Why prostate cancer patients may benefit from vegetable fat
A recent study suggests replacing carbohydrates with unsaturated fats could result in longer lives for men with prostate cancer. Controlling obesity is the only known method to promote longevity among patients.
Mon, Jun 10 2013 at 4:10 PM
Vegetable and nut oils may provide longevity for men with prostate cancer. (Photo: Tomboy 2290)
For men with prostate cancer, consuming vegetable fats — like those found in olive oils, nuts and avocados — instead of animal fats or carbohydrates may bring a longer life, according to new research.
In the study, prostate cancer patients who substituted 10 percent of their daily calories from carbohydrates with vegetable fat were 29 percent less likely to die from prostate cancer over an eight-year period. They were also 26 percent less likely to die of other causes.
And an extra serving (1 ounce) of nuts per day was linked with an 11 percent lower risk of death from any cause, the researchers said.
The study is one of the first to examine the effect of fat consumption on prostate cancer survival in men already diagnosed with the disease.
"Our findings support counseling men with prostate cancer to follow a heart-healthy diet, in which carbohydrate calories are replaced with unsaturated oils and nuts," the researchers wrote in the journal JAMA Internal Medicine.
However, the study only found an association and cannot prove a cause-and-effect link between vegetable fat consumption and survival. While the researchers took into account many factors that could influence patients' risk of death — such as medical treatments, body mass index, and smoking and exercise habits — there may be other factors that explain the link, including the timing of cancer treatments and the way the animal fat was cooked.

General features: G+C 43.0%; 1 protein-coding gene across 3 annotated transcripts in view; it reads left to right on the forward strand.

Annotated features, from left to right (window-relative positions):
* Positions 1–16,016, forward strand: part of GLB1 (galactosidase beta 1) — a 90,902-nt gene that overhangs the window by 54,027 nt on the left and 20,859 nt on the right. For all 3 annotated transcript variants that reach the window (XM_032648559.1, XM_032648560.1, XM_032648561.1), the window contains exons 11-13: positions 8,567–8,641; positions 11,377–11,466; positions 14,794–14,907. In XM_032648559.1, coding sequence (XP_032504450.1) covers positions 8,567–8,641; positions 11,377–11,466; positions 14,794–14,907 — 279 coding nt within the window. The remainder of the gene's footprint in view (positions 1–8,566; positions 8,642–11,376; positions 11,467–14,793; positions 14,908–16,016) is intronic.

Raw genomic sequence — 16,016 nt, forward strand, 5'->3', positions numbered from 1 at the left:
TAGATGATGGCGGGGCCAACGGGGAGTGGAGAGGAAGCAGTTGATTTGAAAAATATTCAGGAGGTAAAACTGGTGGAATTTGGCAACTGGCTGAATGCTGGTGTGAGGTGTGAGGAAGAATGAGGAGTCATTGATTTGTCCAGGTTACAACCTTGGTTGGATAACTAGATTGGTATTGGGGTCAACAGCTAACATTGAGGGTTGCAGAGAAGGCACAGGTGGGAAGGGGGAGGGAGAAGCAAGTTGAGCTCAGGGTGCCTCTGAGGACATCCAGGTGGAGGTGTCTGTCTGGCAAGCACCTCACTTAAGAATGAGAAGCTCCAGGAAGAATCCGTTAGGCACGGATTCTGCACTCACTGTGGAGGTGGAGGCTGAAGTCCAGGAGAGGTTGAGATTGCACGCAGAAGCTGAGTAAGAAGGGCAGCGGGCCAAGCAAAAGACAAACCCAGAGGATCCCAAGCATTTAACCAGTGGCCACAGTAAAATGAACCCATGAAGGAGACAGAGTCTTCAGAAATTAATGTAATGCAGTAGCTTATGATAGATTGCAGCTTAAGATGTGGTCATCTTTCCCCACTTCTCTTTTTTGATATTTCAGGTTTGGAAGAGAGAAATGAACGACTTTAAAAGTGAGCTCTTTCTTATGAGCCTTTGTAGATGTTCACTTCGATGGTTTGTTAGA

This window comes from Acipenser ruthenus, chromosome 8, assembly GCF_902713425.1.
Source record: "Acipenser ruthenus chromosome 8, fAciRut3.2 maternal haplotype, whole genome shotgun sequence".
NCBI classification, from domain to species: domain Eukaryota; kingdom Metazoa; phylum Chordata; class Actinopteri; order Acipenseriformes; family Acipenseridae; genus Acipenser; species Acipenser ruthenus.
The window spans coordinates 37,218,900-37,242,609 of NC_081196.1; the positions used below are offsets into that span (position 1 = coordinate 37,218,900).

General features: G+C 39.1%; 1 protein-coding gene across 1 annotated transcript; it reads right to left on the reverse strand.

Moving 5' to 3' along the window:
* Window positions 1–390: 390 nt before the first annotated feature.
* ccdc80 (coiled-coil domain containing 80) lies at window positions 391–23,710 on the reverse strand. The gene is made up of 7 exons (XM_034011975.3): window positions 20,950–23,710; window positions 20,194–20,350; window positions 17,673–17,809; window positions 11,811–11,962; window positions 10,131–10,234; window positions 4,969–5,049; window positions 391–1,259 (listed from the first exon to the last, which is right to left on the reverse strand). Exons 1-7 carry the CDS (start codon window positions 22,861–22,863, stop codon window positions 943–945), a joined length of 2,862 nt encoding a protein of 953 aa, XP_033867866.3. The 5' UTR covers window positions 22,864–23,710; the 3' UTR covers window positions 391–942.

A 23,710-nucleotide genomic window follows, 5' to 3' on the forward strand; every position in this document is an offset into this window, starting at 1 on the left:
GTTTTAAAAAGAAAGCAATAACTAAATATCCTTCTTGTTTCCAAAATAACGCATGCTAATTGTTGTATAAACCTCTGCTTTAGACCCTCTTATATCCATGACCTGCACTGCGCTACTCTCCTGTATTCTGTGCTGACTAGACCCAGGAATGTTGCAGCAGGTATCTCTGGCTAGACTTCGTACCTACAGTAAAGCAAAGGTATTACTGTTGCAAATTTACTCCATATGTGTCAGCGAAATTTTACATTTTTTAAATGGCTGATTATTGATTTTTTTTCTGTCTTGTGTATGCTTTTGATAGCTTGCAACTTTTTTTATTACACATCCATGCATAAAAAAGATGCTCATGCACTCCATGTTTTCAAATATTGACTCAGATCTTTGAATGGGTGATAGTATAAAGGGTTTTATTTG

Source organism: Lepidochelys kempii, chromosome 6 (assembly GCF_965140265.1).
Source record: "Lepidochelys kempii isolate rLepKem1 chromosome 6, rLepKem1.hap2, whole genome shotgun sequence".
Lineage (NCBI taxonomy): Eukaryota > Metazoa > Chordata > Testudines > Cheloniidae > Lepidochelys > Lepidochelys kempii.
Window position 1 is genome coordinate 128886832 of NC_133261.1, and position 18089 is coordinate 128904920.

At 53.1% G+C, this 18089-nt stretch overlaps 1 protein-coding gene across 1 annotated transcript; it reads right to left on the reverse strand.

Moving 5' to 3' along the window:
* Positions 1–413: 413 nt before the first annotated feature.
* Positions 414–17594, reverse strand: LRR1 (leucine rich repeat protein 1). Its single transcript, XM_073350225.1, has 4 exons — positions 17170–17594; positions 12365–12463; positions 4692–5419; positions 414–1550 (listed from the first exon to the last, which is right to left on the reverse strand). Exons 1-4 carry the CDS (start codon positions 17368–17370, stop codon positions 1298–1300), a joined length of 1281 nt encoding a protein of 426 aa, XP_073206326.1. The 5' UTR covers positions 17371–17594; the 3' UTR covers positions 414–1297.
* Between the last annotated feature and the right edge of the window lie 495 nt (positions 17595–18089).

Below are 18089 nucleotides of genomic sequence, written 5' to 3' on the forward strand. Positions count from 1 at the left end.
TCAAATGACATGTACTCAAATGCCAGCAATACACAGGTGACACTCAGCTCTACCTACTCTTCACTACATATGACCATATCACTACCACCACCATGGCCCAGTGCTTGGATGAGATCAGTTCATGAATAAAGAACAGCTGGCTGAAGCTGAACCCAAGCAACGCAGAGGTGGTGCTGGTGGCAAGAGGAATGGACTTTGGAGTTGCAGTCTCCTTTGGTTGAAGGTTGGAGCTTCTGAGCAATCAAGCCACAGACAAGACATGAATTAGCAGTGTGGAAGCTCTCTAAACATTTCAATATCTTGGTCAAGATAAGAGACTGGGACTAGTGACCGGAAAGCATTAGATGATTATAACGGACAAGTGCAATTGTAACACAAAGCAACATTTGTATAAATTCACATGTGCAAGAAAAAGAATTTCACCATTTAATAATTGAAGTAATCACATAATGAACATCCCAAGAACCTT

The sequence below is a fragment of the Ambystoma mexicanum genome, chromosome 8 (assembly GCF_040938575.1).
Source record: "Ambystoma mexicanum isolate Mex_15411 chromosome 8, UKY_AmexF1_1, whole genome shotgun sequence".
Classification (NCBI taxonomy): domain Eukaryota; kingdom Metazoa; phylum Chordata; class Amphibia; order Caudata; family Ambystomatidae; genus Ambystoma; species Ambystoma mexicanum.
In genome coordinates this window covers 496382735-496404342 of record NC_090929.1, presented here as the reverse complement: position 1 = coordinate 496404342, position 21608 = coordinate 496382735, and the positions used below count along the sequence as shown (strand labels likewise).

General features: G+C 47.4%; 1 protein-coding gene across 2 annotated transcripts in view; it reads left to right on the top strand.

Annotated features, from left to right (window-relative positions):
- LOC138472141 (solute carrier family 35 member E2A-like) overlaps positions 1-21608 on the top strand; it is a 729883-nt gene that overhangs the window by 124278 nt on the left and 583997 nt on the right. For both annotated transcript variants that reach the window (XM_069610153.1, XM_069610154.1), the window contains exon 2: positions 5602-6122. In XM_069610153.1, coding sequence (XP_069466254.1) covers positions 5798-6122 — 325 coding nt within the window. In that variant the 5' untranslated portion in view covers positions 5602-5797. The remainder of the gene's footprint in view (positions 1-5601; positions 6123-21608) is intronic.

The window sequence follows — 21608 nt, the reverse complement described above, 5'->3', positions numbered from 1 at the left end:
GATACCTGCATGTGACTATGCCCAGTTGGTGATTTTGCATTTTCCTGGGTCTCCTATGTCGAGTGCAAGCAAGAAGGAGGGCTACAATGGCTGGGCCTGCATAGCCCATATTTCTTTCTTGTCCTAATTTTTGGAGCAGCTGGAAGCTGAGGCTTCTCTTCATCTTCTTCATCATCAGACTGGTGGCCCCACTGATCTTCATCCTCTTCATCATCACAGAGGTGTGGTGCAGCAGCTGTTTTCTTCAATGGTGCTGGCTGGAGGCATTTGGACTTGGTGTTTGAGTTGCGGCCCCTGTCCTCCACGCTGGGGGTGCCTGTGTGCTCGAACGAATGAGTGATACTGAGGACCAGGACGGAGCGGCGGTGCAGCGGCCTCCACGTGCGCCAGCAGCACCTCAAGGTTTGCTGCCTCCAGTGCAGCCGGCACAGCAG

Future studies should explore the benefit of vegetable fat consumption for men with prostate cancer, the researchers said.
The study looked at 4,577 men diagnosed between 1986 and 2010 with prostate cancer that had not spread to other parts of the body. Participants answered questions about their diet every 4 years, and were followed for an average of 8.4 years.
During the study, a total of 1,064 men died. Thirty-one percent died from cardiovascular disease, 21 percent from prostate cancer and about 21 percent from other cancers.
In an editorial accompanying the study, Dr. Stephen Freedland, of the Duke University Medical Center in Durham, N.C., writes that obesity is the only controllable factor known to be reliably linked with death from prostate cancer.
"Thus, avoiding obesity is essential," Freedland said. The new study suggests substituting healthy fats for unhealthy foods may be one way to do this, he said.
However, further research is needed to determine whether the link is due to lower consumption of "bad" foods or increased consumption of "good" foods, Freedland said.
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